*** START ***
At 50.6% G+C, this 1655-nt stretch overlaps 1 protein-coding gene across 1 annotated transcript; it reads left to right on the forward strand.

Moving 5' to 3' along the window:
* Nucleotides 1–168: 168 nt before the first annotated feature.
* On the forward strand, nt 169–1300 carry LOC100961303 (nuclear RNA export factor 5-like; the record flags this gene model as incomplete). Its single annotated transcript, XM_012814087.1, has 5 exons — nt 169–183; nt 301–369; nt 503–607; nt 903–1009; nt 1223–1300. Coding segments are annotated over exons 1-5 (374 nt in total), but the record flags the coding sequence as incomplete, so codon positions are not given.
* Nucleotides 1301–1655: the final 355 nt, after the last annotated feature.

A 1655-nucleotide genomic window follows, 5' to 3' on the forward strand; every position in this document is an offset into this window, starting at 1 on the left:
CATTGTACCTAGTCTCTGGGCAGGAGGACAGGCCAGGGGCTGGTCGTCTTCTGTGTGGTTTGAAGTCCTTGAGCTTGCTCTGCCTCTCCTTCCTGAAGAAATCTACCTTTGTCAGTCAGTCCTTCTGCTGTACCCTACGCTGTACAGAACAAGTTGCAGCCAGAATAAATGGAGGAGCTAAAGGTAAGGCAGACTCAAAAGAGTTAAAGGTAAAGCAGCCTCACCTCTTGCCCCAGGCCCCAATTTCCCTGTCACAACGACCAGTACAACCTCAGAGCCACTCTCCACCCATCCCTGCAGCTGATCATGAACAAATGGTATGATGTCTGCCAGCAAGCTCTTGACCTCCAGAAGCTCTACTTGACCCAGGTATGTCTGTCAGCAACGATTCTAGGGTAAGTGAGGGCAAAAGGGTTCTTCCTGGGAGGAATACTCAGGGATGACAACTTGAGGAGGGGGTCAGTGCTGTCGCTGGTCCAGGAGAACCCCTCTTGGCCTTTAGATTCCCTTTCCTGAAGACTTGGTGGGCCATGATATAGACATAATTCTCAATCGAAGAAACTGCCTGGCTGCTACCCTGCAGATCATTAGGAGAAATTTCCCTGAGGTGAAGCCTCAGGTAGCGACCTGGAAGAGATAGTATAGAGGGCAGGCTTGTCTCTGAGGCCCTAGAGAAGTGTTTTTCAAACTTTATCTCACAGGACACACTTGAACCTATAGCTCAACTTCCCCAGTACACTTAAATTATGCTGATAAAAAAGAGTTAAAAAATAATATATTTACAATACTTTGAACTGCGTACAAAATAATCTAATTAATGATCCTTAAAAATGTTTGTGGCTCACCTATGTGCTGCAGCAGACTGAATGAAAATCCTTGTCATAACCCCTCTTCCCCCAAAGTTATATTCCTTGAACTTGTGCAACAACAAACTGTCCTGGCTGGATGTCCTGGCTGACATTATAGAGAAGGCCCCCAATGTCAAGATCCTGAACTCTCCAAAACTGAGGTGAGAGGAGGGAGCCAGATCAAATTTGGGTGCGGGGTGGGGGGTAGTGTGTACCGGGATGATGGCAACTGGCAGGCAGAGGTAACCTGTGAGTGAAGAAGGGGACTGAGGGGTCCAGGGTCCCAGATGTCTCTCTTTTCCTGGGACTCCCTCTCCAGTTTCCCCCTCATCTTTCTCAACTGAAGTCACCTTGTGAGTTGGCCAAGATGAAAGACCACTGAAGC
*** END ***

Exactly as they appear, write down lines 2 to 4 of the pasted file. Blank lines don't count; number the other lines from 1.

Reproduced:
Moving 5' to 3' along the window:
* Nucleotides 1–168: 168 nt before the first annotated feature.
* On the forward strand, nt 169–1300 carry LOC100961303 (nuclear RNA export factor 5-like; the record flags this gene model as incomplete). Its single annotated transcript, XM_012814087.1, has 5 exons — nt 169–183; nt 301–369; nt 503–607; nt 903–1009; nt 1223–1300. Coding segments are annotated over exons 1-5 (374 nt in total), but the record flags the coding sequence as incomplete, so codon positions are not given.